Living with Snakes

I grew up with a fear of snakes. I wasn’t born with that fear; a fear of snakes was passed on to me by my parents and countless other people. And if their influence was not enough, books, television shows, and movies also told me to hate those slithering creatures.

It wasn’t until I had a summer internship at the Pittsburgh Zoo that I started to appreciate and understand snakes. On my first day of this internship, I was given a corn snake named Maize to hold, which is where it all began. Flash forward to today. After numerous snake encounters in the woods and various other jobs, I am a huge advocate for snakes, especially those living alongside us. One of my favorite things to do now is educate others about how to live alongside snakes. Often, people will send me pictures of snakes and ask me to identify them. I have received dozens of photos over the years and can honestly say that, as a result, numerous snakes have lived to see another day.

Cornsnake one of the most beautiful snakes in South Carolina.

Cornsnake one of the most beautiful snakes in South Carolina.
Cory Heaton, ©2022, Clemson Extension

Snakes are often misunderstood. Unfortunately, many snakes in our area are killed due to mistaken identity or an unwarranted hatred of snakes. I believe that with a little extra knowledge and education, we can help prevent unnecessary snake deaths. Snakes are critical and play an essential role in our environment. There are about 38 species of snakes found in South Carolina, and only 6 of those are venomous. Most of the snakes that you will come across are harmless to humans. Corn snakes are one of my favorite species. They are also one of the most beautiful snakes in South Carolina, but unfortunately, many people mistake them for copperheads. Juvenile rat snakes are another species that many people think are copperheads. Many water snake species get mistaken for water moccasins as well. I encourage you to become familiar with some of the most common snakes you may encounter in your backyards. Learning to identify snakes is a valuable tool. Our nonvenomous species tend to have long slender bodies with narrow heads. Most of our venomous snakes in South Carolina (copperheads, rattlesnake species, water moccasins) have stocky, heavy bodies, triangular-shaped heads, and elliptical or catlike pupils. However, if you are trying to identify a snake by its pupils, I would say you are entirely too close to that snake! For more information, see Snakes of South Carolina and Georgia.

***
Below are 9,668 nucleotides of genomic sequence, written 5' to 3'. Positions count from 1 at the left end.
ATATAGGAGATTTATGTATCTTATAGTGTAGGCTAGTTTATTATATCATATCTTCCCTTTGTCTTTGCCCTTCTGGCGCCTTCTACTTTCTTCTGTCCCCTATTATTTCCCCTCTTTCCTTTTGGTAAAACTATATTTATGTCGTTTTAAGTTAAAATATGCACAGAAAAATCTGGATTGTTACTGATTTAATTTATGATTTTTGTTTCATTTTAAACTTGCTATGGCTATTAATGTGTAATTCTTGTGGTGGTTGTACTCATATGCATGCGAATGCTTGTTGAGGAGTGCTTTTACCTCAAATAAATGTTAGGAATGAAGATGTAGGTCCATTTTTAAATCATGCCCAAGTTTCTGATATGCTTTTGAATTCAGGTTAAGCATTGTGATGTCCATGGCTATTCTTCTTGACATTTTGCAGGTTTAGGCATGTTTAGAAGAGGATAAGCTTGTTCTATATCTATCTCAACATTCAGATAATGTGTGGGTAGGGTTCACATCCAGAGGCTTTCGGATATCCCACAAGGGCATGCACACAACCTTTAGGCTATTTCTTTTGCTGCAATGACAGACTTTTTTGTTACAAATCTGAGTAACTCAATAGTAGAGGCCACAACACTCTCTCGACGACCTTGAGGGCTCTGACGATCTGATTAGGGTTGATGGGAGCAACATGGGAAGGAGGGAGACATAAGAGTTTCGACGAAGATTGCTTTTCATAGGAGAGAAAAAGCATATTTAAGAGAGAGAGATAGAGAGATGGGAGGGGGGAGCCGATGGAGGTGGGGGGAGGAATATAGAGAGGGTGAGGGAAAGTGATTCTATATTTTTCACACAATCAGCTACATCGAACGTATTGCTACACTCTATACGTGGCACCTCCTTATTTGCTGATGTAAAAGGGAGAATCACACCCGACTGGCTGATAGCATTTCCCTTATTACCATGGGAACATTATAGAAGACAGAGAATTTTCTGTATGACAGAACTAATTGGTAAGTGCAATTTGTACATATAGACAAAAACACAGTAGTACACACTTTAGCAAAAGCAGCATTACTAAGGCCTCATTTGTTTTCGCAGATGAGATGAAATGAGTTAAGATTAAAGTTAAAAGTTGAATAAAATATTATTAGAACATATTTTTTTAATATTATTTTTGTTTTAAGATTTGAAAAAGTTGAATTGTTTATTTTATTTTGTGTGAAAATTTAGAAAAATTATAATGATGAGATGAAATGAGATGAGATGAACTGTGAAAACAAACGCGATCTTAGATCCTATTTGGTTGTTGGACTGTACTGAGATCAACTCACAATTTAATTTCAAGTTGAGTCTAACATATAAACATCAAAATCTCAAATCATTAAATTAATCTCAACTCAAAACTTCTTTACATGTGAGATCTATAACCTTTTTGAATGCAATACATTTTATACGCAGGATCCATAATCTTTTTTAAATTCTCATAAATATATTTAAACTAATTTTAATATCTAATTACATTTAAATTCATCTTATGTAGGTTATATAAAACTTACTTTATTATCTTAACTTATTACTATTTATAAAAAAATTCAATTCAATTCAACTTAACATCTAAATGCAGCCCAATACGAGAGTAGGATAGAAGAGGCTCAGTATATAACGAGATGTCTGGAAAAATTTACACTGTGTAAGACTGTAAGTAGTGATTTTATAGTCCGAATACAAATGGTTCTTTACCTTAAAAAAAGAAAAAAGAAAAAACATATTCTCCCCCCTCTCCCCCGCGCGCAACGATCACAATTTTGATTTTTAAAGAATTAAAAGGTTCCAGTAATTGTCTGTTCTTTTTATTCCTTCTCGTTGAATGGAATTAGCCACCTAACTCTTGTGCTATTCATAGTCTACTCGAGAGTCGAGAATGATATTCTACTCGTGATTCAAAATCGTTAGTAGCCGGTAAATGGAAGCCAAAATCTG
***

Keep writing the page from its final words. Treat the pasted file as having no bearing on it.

Northern watersnake.

Northern watersnake.
Photo by Amanda Gladys

If you spend time outdoors in South Carolina, you will eventually encounter a snake. Most of the time, snakes go undetected by humans, but anyone who does work in their garden or yard will come across them eventually. If snakes are not for you, decrease your likelihood of seeing a snake in the yard by removing their habitat. Brush piles and stacked firewood are magnets for snakes because they are also a magnet for rodents and insects, which many snakes eat. I recently stumbled across a garter snake near my neighbor’s tarped pine straw bales in the yard. I had walked by him a few times before I noticed him, proving my point that we encounter snakes more often than we realize. My neighbors are not the biggest fans of snakes, but the ironic thing is that they have created the Taj Mahal of snake habitat by creating a nice warm environment with plenty of places to hide and attracting a buffet line of small rodents for the snake to enjoy. You cannot blame a snake for moving into perfect habitat where all its needs are met.

Eastern Garter snake

Eastern Garter snake.
Mallory Maher, ©2022, Clemson Extension

Removing their habitat is the best way to avoid snake encounters, but if you do happen to stumble across a snake basking in the sun or just by mistake, back away from it and let it pass on its way. The snake wants nothing to do with you and will get away from you using the quickest route possible. Sometimes that route is directly behind you. Often, a snake moves out of the way before you even know it is there. Do not try to pick it up, especially if you do not know what kind it is. If you must relocate it, use the head of a golf club like a hook or a long sturdy branch to support the snake’s body. Always be mindful of where you are placing your hands while gardening or while reaching your hands in certain areas, like under rocks or in wood piles. If you have to move brush piles or wood piles, use a stick or shovel to tap the pile a few times before doing anything else, this will give the snake a cue to move on, and they won’t be startled.

For those curious minds out there, if you encounter a snake and would like to know what it is, we are happy to identify it for you, especially if that means a cornsnake gets to keep slithering along for another day. Please send any clear images of live snakes to the Home and Garden Information Center for proper identification.

If this document didn’t answer your questions, please contact HGIC at or 1-888-656-9988.

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